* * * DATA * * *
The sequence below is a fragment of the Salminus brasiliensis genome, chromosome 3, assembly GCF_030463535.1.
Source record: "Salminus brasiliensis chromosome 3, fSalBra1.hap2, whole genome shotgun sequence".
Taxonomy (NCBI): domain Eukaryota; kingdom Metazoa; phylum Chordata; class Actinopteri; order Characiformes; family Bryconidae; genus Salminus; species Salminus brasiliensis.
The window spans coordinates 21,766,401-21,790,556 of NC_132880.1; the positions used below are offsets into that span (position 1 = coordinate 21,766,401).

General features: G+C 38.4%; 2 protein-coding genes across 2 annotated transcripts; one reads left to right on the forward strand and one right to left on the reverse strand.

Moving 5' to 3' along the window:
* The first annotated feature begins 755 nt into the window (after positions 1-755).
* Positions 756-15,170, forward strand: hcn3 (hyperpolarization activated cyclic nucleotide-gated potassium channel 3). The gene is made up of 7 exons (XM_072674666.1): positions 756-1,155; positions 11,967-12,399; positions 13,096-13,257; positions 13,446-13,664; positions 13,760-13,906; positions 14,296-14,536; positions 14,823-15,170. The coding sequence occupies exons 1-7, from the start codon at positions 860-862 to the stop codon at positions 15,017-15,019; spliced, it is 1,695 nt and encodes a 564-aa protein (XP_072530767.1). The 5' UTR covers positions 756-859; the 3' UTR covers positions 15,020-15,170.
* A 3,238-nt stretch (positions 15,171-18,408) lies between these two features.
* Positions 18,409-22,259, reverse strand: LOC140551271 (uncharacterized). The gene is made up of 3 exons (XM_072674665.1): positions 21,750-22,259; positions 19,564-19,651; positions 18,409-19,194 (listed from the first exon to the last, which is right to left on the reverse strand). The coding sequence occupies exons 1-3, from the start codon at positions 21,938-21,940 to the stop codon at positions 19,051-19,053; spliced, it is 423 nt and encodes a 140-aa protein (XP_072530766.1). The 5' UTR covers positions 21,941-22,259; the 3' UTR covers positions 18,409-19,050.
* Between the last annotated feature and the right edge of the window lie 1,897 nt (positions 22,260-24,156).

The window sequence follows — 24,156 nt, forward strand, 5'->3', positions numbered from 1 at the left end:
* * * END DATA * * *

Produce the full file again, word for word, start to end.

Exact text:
The sequence below is a fragment of the Salminus brasiliensis genome, chromosome 3, assembly GCF_030463535.1.
Source record: "Salminus brasiliensis chromosome 3, fSalBra1.hap2, whole genome shotgun sequence".
Taxonomy (NCBI): domain Eukaryota; kingdom Metazoa; phylum Chordata; class Actinopteri; order Characiformes; family Bryconidae; genus Salminus; species Salminus brasiliensis.
The window spans coordinates 21,766,401-21,790,556 of NC_132880.1; the positions used below are offsets into that span (position 1 = coordinate 21,766,401).

General features: G+C 38.4%; 2 protein-coding genes across 2 annotated transcripts; one reads left to right on the forward strand and one right to left on the reverse strand.

Moving 5' to 3' along the window:
* The first annotated feature begins 755 nt into the window (after positions 1-755).
* Positions 756-15,170, forward strand: hcn3 (hyperpolarization activated cyclic nucleotide-gated potassium channel 3). The gene is made up of 7 exons (XM_072674666.1): positions 756-1,155; positions 11,967-12,399; positions 13,096-13,257; positions 13,446-13,664; positions 13,760-13,906; positions 14,296-14,536; positions 14,823-15,170. The coding sequence occupies exons 1-7, from the start codon at positions 860-862 to the stop codon at positions 15,017-15,019; spliced, it is 1,695 nt and encodes a 564-aa protein (XP_072530767.1). The 5' UTR covers positions 756-859; the 3' UTR covers positions 15,020-15,170.
* A 3,238-nt stretch (positions 15,171-18,408) lies between these two features.
* Positions 18,409-22,259, reverse strand: LOC140551271 (uncharacterized). The gene is made up of 3 exons (XM_072674665.1): positions 21,750-22,259; positions 19,564-19,651; positions 18,409-19,194 (listed from the first exon to the last, which is right to left on the reverse strand). The coding sequence occupies exons 1-3, from the start codon at positions 21,938-21,940 to the stop codon at positions 19,051-19,053; spliced, it is 423 nt and encodes a 140-aa protein (XP_072530766.1). The 5' UTR covers positions 21,941-22,259; the 3' UTR covers positions 18,409-19,050.
* Between the last annotated feature and the right edge of the window lie 1,897 nt (positions 22,260-24,156).

The window sequence follows — 24,156 nt, forward strand, 5'->3', positions numbered from 1 at the left end: